When the Pandemic struck early last year life as we knew it changed almost overnight. With so many unknowns, nonessential businesses obviously shuttered. Many businesses had to rethink their business operations in order to reach customers who once were freely able to shop in store. As we hopefully are looking towards the future and a post pandemic life, I have begun to reflect on some of the silver linings of the pandemic. As we have discussed in class, the digital transformation we have experienced in the past year has been overwhelming. Not only businesses, but also consumers have been pushed to adopt new technologies at a speedy rate. One of my favorite transformations has been the integration of the digital and in person shopping experience.
As someone who loves both the in person and online shopping experience, the integration of the two has added convenience, saved time, and I believe this is the way of the future. Two companies that have, in my eyes, been very effective in catering to the varying shopping experiences consumers were looking for during the pandemic are Nordstrom and Target. Both have apps, websites, and brick and mortar stores. Both companies quickly integrated in store inventory counts to their websites and apps to allow consumers to be aware of whether the item is in store. Both also allow for same day curbside pickup for in stock items. Last Christmas as the Pandemic raged on, I was able to order last minute presents for curbside at Target and never had to enter the store. Last week, I searched high and low for a new bath mat at Target. Of course September 1 Boston move-in has led to an emptying of every Target in a 10 mile radius of Boston. The Target app is easily able to tell nearby stock counts for any item as well as which aisle it can be found on. While I think that these features were touted to decrease density across stores over the past 18 months, I imagine that these convenient features are here to stay. The ability to quickly pivot and push technology adoption led companies like Target and Nordstrom to better than expected results last year.
In a Case Study on Zara that I recently read (Information Systems:A Manager’s Guide to Harnessing Technology v8.0 John Gallaugher CHAPTER 3 Zara: Fast Fashion from Savvy Systems), I learned of the highly digital advancements that the company has implemented that power their business model. Zara is able to produce items and bring them to brick and mortar locations in a matter of 25 days which is vastly different from their competitors. Zara is able to use data to minimize cost and maximize return on investment. Zara utilizes technology and data to consistently put the “right” thing in stores at the bolsters the consumer experience by giving them what they want as soon as possible. Information sharing practices bring what the consumer is looking for directions to the store quickly, relative to competitors. Employees are empowered to share feedback they receive from customers. Real-time insights are leveraged to capture what is successful and what is failing in the store on a regular basis. Employees are armed with technology that can appropriately share this information with necessary points in the value chain to consistently make improvements. Various technologies that Zara uses to power their business model include RFID which uses electromagnetic fields to identify and track tags attached to objects.This is used as a means of inventory control. Zara also uses visual search technology, QR codes integrated with their app, and in store inventory information on their app to create a seamless and blended shopping experience.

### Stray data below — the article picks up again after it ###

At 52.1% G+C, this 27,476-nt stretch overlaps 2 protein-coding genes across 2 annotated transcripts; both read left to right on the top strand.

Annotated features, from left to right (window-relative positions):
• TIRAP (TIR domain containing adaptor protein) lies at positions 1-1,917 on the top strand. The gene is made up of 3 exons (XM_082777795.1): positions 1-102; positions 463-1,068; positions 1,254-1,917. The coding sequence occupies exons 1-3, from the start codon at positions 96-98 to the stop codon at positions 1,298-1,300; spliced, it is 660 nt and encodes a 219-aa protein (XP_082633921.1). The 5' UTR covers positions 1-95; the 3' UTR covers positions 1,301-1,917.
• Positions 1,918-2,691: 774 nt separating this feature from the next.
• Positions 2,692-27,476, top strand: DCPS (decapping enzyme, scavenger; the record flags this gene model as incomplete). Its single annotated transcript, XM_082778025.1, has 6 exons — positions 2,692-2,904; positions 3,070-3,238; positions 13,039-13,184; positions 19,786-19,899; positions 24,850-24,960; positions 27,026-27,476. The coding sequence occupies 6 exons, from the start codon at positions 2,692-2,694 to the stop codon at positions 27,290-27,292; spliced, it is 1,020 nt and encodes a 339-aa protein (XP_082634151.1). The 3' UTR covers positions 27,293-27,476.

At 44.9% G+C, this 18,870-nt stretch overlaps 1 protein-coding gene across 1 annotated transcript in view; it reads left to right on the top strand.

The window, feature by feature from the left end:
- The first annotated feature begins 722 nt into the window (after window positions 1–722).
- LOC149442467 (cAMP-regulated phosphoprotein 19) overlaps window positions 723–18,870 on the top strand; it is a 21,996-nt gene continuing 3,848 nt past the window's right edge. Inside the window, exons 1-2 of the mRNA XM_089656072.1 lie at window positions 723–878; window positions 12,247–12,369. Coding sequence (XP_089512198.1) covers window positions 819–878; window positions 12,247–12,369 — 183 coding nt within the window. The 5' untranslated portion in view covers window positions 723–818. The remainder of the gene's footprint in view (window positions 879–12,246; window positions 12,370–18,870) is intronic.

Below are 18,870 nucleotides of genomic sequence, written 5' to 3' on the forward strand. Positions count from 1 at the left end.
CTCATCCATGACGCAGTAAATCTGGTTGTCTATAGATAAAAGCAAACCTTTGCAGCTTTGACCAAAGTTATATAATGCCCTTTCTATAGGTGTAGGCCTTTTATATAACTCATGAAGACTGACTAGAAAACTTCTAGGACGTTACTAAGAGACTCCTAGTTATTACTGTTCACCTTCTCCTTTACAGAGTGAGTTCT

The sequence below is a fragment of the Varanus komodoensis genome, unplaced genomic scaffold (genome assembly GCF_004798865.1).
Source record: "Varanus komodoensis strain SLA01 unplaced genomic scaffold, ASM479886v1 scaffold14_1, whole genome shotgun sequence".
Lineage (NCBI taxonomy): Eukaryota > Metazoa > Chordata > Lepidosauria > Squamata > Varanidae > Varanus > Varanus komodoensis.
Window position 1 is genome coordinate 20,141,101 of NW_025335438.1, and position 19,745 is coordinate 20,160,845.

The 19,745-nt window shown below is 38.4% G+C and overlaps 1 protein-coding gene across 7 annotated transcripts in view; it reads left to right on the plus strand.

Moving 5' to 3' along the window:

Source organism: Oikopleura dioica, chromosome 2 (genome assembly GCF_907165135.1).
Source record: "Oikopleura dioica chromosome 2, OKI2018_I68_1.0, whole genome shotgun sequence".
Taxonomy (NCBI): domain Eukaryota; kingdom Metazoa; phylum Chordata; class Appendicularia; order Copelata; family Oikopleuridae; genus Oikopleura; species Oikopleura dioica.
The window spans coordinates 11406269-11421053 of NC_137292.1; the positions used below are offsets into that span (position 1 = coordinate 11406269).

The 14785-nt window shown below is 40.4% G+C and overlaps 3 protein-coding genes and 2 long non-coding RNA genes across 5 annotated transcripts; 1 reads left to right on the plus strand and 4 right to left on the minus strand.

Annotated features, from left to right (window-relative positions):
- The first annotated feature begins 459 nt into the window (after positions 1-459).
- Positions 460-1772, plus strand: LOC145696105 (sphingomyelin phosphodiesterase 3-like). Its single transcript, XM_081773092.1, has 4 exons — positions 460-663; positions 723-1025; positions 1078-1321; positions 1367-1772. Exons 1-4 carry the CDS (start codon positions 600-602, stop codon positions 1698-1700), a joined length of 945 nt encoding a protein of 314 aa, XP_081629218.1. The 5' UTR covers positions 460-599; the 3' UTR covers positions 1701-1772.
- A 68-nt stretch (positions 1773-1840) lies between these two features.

The coordination and integration of in-store and online experiences will be necessary to create a sustainable competitive advantage for businesses as consumers are shopping online now more than ever. Companies should focus on maximizing technology spend without overspending on extraneous additions that will not be used, will be used incorrectly, or will hinder the retail experience. There should be a focus on points in the value chain where technology can benefit the firm, the consumer, or both. Lastly, data should be leveraged to ensure that salespeople, employees, and customers are able and willing to use the technology available to make the investment worth the cost.